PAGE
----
CIDER 0.21 (New York) requires nREPL 0.6 to work properly. If you rely on cider-jack-in probably you won’t need to do anything besides upgrading the CIDER package. If you rely on cider-connect you’ll need to make sure you’re connecting to an nREPL 0.6 server:

  • Lein users should upgrade to Lein 2.9+.
  • Boot users will need to put nREPL 0.6 in their Boot profiles or project dependencies.
  • Piggieback needs to be at version 0.4+ to work properly with nREPL 0.6.
  • The optimal cider-nrepl version is 0.21.1.
  • CIDER no longer sets any defaults for *print-length* and *print-level*. They were mostly replaced by the new cider-print-quota.

Team Updates

I’m really glad to share the news that Michael Griffiths came out of retirement to make CIDER great (again)!

Michael had been a key CIDER contributor for several years now. He’s behind much of CIDER’s ClojureScript support and also worked on cool features like CIDER’s reloaded workflow and the pretty-printing functionality we had prior to nREPL 0.6. He was away from CIDER for a couple of years and his absence was strongly felt, as without him things really stagnated on the ClojureScript side. It’s really great to have him back!

Michael drove the entire CIDER 0.21 from start to finish and did an exceptional job! Buy him a cider or 5 if you happen to meet him!

(next CIDER)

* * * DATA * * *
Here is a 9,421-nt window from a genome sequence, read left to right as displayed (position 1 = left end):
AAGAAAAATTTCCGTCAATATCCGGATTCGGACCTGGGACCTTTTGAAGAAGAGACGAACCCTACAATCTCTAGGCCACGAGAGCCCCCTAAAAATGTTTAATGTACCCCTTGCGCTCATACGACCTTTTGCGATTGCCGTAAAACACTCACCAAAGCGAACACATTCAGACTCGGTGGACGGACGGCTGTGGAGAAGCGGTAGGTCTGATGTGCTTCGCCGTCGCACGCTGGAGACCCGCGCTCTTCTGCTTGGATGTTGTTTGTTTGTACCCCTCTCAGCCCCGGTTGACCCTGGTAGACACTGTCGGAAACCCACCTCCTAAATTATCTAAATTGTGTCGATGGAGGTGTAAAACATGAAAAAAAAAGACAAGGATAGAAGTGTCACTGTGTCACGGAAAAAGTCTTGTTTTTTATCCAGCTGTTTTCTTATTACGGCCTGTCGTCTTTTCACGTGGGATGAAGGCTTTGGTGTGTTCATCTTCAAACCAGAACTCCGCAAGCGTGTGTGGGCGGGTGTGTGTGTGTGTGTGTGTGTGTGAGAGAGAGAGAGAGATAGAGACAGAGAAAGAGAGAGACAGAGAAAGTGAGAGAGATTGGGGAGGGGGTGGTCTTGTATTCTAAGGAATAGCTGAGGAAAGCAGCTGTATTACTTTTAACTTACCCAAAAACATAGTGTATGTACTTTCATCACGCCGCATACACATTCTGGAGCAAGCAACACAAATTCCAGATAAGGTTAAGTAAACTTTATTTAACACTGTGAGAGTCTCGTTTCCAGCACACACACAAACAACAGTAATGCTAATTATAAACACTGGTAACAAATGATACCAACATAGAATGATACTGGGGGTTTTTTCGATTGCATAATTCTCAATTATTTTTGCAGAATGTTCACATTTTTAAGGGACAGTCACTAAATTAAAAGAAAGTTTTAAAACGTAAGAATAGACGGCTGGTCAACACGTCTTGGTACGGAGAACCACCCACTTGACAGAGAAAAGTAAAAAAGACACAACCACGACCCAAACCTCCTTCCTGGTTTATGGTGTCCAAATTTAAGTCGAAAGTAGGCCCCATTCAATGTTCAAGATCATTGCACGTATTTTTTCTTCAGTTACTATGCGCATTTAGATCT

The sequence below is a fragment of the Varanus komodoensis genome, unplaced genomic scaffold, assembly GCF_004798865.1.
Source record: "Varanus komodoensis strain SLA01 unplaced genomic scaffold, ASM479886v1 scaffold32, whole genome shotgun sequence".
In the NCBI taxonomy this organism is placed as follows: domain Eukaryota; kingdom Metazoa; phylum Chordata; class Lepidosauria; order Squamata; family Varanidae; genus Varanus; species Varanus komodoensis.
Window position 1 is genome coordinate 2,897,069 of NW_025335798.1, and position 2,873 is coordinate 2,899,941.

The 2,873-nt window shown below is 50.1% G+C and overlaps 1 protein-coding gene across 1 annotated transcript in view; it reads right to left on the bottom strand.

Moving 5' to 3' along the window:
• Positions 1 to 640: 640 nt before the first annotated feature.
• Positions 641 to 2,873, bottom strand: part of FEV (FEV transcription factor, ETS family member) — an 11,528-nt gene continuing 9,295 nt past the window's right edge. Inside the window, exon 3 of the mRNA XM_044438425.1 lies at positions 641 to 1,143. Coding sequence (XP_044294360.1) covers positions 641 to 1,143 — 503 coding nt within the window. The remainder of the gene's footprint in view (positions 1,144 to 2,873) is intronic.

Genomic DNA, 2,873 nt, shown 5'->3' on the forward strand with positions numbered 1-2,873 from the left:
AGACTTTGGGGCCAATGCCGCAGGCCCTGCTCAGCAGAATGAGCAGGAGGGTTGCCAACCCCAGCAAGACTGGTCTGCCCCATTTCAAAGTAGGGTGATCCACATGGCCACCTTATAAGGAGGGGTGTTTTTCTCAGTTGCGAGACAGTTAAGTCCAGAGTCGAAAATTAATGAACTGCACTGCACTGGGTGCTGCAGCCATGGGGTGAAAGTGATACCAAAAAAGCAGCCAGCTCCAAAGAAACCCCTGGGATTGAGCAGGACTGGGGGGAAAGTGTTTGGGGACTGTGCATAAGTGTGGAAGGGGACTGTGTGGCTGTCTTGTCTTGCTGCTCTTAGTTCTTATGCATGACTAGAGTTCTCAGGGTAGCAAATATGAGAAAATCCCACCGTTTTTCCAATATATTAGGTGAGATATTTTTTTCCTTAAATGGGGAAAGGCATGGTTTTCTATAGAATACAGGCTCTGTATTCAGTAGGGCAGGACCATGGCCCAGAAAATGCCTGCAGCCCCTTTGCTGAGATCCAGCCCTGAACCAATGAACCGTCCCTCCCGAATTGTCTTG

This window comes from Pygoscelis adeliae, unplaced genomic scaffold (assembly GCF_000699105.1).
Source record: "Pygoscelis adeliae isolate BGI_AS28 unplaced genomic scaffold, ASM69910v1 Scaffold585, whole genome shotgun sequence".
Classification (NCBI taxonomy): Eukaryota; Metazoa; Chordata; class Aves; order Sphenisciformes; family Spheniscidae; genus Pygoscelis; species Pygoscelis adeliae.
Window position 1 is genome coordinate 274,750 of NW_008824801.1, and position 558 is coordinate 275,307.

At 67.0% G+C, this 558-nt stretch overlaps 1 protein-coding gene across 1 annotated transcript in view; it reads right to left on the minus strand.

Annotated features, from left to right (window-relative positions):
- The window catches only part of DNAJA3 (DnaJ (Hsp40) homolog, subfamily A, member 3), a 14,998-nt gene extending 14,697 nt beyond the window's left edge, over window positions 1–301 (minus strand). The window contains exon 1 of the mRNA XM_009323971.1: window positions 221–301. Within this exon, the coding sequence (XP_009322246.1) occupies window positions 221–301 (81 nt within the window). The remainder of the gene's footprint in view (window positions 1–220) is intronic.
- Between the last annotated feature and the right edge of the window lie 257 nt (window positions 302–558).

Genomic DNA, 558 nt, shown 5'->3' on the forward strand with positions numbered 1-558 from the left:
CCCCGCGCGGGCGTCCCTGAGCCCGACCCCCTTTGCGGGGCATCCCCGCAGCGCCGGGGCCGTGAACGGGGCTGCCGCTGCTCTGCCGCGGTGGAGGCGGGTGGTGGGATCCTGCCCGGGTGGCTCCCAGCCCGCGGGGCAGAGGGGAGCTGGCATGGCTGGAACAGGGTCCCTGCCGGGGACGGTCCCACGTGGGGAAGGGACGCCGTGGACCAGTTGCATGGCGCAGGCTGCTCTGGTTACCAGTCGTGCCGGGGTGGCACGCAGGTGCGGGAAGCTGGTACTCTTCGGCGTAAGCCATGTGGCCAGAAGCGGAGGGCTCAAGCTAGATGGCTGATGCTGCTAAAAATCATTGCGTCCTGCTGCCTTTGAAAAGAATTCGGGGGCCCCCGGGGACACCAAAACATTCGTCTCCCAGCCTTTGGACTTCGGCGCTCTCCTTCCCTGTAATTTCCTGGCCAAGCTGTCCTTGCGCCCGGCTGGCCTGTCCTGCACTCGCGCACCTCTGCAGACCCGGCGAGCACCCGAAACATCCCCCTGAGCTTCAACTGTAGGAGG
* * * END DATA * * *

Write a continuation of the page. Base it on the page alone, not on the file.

I’m still ruminating on the roadmap for the next CIDER release. Most likely it will be fairly small and won’t feature more than 2-3 new features. Some shortlisted candidates are:

  • Extend the functionality available without cider-nrepl (see here)
  • Ability to hot-load a dependency straight from CIDER (replacement for a functionality that used to live in refactor-nrepl, but got broken with Java 9)
  • Merge orchard and cljs-tooling together (see here)

In general I still believe that the biggest short-term gains are going to come from further improvements of nREPL itself, so I’ll likely keep my focus there for the foreseeable future.

There are also quite a few tickets that have piled up - enhancement requests, bug reports, etc. At some point I have to sift through all of them and decide which we’re are going to eventually tackle. It’s pretty depressing to have 160 open tickets on your issue tracker!

If you’re looking for a simple way to help out you can certainly participate in the issue grooming process!


If I can eval it there
I’m gonna eval it anywhere
It’s up to you, New York, New York

It feels awesome to see that in the time I was away CIDER made such a bit leap forward. This speaks volumes to the health of the project and shows that clearly CIDER can progress even without me.

Now let’s give a big round of applause for the man of the hour (release?) - Michael! You’re awesome and we love you!

That’s all from me, folks! Drink CIDER (responsibly), code long, have fun, and prosper!